At this time of the year, many are joyful and super motivated. They have new attitudes, hopes, dreams, goals, and plans, and are ready to put them into action. There are others, however, who are suffering from joystipation. They feel bound, discouraged, and unmotivated. It's not that they don't have goals, hopes, or dreams. Perhaps they don't have the resources to realize them. Or, perhaps their circumstances are such that they don't believe they can realize them--at least not now. Well, if you've explored this website and/or read my blog before, you shouldn't be surprised by what I'm about to say: If you're joystipated, it's time for a movement!Why not get unbound and bloom where you're planted? Don't wait for the circumstances to change. Grow wherever you are now. Absent dire circumstances, I believe we all have the ability to do something. That something may be an alteration of our hopes, plans, or dream(s), or it may take us in a totally different direction. Sometimes it's our circumstances that lead us to our purpose if we are open to a detour in our plan(s). It's important to look for the blessing(s) in our current circumstances, if any, and if we can't find any, to work on creating some to help someone else. Ultimately, we'll be blessed in the process. And then, when/if our circumstances change, we'll be stronger, wiser, and better prepared for the next step.Many of us know people who are blooming where they're planted. Using their circumstances to help others. Focusing on their blessings rather than their circumstances. Defining their circumstances rather than allowing their circumstances to define them. But if you need some additional motivation, check out this video:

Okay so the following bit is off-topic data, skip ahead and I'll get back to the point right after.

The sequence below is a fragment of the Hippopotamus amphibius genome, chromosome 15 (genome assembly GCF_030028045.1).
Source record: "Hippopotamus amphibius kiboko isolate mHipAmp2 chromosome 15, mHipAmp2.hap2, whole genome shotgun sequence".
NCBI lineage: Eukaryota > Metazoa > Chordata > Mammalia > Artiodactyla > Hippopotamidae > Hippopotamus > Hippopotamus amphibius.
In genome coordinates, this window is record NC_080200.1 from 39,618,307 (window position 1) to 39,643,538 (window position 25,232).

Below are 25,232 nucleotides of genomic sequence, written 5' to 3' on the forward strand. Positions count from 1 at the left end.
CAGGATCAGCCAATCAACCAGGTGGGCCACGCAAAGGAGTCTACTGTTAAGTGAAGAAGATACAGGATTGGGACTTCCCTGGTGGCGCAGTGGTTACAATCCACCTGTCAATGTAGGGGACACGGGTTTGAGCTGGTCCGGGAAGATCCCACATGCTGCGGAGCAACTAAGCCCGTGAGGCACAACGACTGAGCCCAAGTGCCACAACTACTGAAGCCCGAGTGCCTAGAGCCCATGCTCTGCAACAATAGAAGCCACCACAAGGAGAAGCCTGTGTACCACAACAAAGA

*Wish I could take credit for it, but I first heard the concept "bloom where you're planted" at a program in Paris created to help foreigners get acclimated to their new environment.
It's a new year. Many of us begin the year with hope that a new year will hold the promise of better times ahead. This brings to mind a discussion I had with my grandmother years ago about how we often think a change of scenery will make a difference in the status of our lives. That if only we could move, change jobs, mates, circumstances, etc., our lives would improve exponentially. And what she said stuck with me. She said that what people don't seem to understand is that whatever change you make, you take yourself into the new situation. So you better be sure you're not part of the problem. If so, work on changing yourself before changing the situation. There's nothing like a grandparent's wisdom. Thus, as I consider the promise of a new year, I'm assessing what revisions I need to make to ensure I'm not taking the same old me into a new year expecting a change of scenery to equal better times ahead.
How about you?
SOME OF MY WISHES FOR YOU IN 2013:
May you embrace life, live now, dream, live your dream(s) . . . and do all of it joyfully!